April 9, 2018
Originating from the Punjab region before the independence of India and Pakistan, chicken tandoori is now famous across the world, especially here in the UK where nearly every man, woman and child can easily recognise the brightly coloured, oven charred chicken dish.
The dish itself is said to originate nearly 100 years ago, when a man named Mokha Singh Lamba started a small restaurant in Peshawar, Pakistan. In the centre of his restaurant was a cylindrical clay oven that was used to bake breads. Since the 16th Century there have been reports that chicken was roasted inside the ovens, alongside the breads. The chicken had crispy skin and a recognisably bright red exterior.
The widely popular dish is eaten across the world; from India and Pakistan to Bangladesh, Malaysia, Singapore, Indonesia and the Western World. It consists of chicken, marinated in yoghurt and spices, being roasted in a traditional cylindrical clay oven (tandoor), which is where the dish gets its name from.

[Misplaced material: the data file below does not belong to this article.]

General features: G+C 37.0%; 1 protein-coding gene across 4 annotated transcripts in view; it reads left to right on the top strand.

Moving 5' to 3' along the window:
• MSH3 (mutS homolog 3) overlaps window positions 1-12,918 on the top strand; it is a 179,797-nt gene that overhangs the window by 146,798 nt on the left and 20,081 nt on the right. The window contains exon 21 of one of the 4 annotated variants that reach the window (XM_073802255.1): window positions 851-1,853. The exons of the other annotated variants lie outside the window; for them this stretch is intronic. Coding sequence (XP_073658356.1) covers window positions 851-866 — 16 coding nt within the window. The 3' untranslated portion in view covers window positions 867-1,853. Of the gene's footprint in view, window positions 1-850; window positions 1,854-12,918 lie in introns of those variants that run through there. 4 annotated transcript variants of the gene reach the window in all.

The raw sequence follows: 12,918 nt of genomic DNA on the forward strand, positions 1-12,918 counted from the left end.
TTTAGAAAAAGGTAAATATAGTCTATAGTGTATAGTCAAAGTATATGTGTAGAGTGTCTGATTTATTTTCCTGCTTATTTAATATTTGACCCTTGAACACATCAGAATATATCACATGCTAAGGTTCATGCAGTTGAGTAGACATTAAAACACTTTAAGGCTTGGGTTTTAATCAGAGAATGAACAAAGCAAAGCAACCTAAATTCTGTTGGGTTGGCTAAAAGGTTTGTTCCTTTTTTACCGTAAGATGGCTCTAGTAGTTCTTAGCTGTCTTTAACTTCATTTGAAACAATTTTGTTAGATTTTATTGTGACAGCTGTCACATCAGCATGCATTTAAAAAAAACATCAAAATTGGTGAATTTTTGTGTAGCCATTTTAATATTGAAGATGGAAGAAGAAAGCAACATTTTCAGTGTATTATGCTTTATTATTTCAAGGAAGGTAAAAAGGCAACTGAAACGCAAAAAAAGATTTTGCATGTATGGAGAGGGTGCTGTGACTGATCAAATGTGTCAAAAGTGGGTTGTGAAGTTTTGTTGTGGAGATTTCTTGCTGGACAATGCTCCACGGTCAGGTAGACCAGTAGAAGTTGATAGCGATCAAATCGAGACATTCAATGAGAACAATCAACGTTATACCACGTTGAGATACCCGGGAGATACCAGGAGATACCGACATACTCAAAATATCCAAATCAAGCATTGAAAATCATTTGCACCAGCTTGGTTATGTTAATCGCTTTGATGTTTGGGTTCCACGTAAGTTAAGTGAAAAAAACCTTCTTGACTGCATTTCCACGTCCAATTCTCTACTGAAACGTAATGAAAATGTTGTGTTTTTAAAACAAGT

The spice mix used to make this dish is known as tandoori masala; a mixture of cayenne pepper, red chilli powder or Kashmiri red chilli powder combine to give the dish its fiery red hue. If a higher amount of turmeric is used, then the dish takes on a more yellowy colour. Paprika and sweet red pepper can also be added to crate different flavour and colour combinations.
The chicken is cooked at high temperatures in the oven which gives the characteristic charred edges which can also be accomplished by cooking the meat over a barbecue grill. The chicken is put on to metal skewers and placed in the oven which is heated by charcoal or wood to give an additional smoky flavour.
Tandoori chicken is eaten as a starter or appetiser as well as a main course, traditionally with naan. It is used in a number of different cream-based curries including butter chicken.
Royal Nawaab Halal restaurant London has a wide selection of tandoori chicken dishes for you to choose from.